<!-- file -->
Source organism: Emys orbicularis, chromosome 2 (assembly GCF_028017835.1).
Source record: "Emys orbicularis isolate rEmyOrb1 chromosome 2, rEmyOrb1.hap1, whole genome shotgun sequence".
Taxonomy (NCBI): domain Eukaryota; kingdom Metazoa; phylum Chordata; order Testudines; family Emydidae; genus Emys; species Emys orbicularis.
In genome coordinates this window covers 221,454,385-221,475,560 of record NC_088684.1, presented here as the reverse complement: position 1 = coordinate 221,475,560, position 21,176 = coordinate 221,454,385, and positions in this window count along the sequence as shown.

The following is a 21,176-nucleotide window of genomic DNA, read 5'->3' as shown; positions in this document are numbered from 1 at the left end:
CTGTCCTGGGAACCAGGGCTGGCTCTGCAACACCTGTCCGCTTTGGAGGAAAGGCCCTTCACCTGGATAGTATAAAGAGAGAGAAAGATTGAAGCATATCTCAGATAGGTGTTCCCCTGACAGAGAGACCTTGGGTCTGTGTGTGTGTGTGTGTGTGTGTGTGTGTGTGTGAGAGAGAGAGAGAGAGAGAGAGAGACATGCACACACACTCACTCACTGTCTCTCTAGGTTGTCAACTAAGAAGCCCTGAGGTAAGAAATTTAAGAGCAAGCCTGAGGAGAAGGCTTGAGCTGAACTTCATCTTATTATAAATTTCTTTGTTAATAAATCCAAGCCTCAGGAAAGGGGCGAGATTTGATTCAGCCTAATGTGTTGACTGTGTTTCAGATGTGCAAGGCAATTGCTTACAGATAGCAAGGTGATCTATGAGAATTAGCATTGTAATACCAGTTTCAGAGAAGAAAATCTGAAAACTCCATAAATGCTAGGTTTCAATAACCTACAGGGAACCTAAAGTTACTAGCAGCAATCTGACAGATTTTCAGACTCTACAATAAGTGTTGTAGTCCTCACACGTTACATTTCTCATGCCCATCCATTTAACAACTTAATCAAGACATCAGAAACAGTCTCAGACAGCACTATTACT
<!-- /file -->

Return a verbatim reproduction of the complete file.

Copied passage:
Source organism: Emys orbicularis, chromosome 2 (assembly GCF_028017835.1).
Source record: "Emys orbicularis isolate rEmyOrb1 chromosome 2, rEmyOrb1.hap1, whole genome shotgun sequence".
Taxonomy (NCBI): domain Eukaryota; kingdom Metazoa; phylum Chordata; order Testudines; family Emydidae; genus Emys; species Emys orbicularis.
In genome coordinates this window covers 221,454,385-221,475,560 of record NC_088684.1, presented here as the reverse complement: position 1 = coordinate 221,475,560, position 21,176 = coordinate 221,454,385, and positions in this window count along the sequence as shown.

The following is a 21,176-nucleotide window of genomic DNA, read 5'->3' as shown; positions in this document are numbered from 1 at the left end:
CTGTCCTGGGAACCAGGGCTGGCTCTGCAACACCTGTCCGCTTTGGAGGAAAGGCCCTTCACCTGGATAGTATAAAGAGAGAGAAAGATTGAAGCATATCTCAGATAGGTGTTCCCCTGACAGAGAGACCTTGGGTCTGTGTGTGTGTGTGTGTGTGTGTGTGTGTGTGTGAGAGAGAGAGAGAGAGAGAGAGAGACATGCACACACACTCACTCACTGTCTCTCTAGGTTGTCAACTAAGAAGCCCTGAGGTAAGAAATTTAAGAGCAAGCCTGAGGAGAAGGCTTGAGCTGAACTTCATCTTATTATAAATTTCTTTGTTAATAAATCCAAGCCTCAGGAAAGGGGCGAGATTTGATTCAGCCTAATGTGTTGACTGTGTTTCAGATGTGCAAGGCAATTGCTTACAGATAGCAAGGTGATCTATGAGAATTAGCATTGTAATACCAGTTTCAGAGAAGAAAATCTGAAAACTCCATAAATGCTAGGTTTCAATAACCTACAGGGAACCTAAAGTTACTAGCAGCAATCTGACAGATTTTCAGACTCTACAATAAGTGTTGTAGTCCTCACACGTTACATTTCTCATGCCCATCCATTTAACAACTTAATCAAGACATCAGAAACAGTCTCAGACAGCACTATTACT